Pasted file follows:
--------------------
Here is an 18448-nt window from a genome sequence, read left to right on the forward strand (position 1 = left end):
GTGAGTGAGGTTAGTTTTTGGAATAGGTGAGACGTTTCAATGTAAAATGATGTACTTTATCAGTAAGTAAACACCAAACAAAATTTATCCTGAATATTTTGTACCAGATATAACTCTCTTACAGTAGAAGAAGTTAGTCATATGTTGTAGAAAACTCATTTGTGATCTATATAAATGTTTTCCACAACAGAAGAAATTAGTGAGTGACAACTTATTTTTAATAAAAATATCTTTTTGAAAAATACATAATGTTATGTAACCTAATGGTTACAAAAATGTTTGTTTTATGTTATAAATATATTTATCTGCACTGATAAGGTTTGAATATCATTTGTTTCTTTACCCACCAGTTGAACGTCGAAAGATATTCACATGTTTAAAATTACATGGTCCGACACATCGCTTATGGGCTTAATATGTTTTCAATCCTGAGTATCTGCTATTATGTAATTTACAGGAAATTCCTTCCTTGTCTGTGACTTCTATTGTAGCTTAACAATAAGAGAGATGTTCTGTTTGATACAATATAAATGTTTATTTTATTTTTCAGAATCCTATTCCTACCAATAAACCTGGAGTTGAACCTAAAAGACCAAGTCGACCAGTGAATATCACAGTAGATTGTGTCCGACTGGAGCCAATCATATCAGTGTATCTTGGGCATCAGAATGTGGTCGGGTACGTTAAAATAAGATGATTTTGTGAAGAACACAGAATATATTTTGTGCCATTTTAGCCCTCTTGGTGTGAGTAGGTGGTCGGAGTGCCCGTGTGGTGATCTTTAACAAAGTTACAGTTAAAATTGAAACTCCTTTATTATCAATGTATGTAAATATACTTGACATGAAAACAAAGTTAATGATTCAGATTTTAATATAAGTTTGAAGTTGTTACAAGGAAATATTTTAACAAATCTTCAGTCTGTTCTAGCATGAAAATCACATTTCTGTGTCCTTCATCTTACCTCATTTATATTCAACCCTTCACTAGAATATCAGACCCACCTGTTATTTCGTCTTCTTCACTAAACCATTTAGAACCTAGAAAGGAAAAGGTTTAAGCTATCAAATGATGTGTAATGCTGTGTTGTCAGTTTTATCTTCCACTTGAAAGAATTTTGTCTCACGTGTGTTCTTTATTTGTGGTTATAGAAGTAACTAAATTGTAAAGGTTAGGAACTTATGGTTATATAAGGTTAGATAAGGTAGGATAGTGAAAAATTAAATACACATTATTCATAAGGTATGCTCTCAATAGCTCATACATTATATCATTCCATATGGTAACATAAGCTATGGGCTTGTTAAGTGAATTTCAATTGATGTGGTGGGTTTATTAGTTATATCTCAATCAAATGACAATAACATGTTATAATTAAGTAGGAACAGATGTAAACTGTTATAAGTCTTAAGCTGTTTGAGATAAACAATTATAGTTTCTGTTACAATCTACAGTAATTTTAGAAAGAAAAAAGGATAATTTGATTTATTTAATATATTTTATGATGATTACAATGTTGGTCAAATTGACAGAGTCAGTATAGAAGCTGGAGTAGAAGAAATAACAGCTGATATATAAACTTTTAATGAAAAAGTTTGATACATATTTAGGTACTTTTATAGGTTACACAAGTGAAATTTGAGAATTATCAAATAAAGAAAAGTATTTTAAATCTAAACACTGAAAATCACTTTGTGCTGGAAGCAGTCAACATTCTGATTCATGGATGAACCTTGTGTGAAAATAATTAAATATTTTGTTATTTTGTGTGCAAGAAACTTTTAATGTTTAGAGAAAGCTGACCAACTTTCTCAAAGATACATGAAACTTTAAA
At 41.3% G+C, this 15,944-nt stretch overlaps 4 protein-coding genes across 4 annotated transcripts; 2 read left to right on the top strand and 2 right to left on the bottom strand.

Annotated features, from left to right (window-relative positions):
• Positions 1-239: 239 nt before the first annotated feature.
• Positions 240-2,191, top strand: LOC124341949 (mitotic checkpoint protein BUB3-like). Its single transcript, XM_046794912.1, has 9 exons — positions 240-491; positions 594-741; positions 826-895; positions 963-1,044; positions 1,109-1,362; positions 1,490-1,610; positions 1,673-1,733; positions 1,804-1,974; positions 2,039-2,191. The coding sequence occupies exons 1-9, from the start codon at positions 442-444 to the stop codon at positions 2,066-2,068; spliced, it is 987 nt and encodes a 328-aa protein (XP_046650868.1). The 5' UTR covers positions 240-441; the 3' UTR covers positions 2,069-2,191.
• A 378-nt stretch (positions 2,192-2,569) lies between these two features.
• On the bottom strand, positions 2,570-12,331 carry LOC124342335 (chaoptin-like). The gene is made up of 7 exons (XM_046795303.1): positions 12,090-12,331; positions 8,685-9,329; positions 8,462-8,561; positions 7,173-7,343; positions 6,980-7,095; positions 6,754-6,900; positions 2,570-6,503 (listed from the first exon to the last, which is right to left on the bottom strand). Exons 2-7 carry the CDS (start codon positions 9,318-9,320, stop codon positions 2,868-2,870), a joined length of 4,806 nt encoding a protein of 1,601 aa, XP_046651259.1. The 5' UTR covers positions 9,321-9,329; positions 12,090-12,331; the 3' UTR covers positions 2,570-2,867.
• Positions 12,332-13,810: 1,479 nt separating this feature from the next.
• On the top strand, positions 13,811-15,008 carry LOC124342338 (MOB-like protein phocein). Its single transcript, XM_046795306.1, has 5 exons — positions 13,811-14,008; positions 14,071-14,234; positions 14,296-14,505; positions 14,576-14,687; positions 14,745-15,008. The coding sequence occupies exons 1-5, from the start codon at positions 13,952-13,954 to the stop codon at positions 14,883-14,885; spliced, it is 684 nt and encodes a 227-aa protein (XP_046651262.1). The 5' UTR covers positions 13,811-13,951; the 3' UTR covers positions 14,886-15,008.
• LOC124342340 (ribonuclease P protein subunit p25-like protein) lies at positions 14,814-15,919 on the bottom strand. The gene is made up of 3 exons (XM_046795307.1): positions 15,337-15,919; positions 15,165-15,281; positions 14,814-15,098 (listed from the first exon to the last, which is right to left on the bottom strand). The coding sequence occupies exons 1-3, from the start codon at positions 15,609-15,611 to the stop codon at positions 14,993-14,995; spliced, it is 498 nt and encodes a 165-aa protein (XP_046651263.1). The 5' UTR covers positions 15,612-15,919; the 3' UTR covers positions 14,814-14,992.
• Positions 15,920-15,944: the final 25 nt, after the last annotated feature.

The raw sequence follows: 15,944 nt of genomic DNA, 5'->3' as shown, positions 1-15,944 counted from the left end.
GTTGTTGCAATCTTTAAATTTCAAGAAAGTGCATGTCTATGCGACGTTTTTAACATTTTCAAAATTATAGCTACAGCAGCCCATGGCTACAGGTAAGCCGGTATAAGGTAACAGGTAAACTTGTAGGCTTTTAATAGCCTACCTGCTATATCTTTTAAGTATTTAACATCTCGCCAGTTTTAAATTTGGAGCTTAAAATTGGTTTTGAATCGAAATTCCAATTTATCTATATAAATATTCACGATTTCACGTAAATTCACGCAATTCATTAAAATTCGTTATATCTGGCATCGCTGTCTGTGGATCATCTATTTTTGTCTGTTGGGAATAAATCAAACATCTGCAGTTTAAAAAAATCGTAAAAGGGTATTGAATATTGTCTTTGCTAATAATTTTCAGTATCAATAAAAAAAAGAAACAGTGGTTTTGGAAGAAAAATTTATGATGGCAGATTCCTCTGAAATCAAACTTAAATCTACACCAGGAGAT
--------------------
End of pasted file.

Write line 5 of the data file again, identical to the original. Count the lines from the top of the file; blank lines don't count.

• Positions 1-239: 239 nt before the first annotated feature.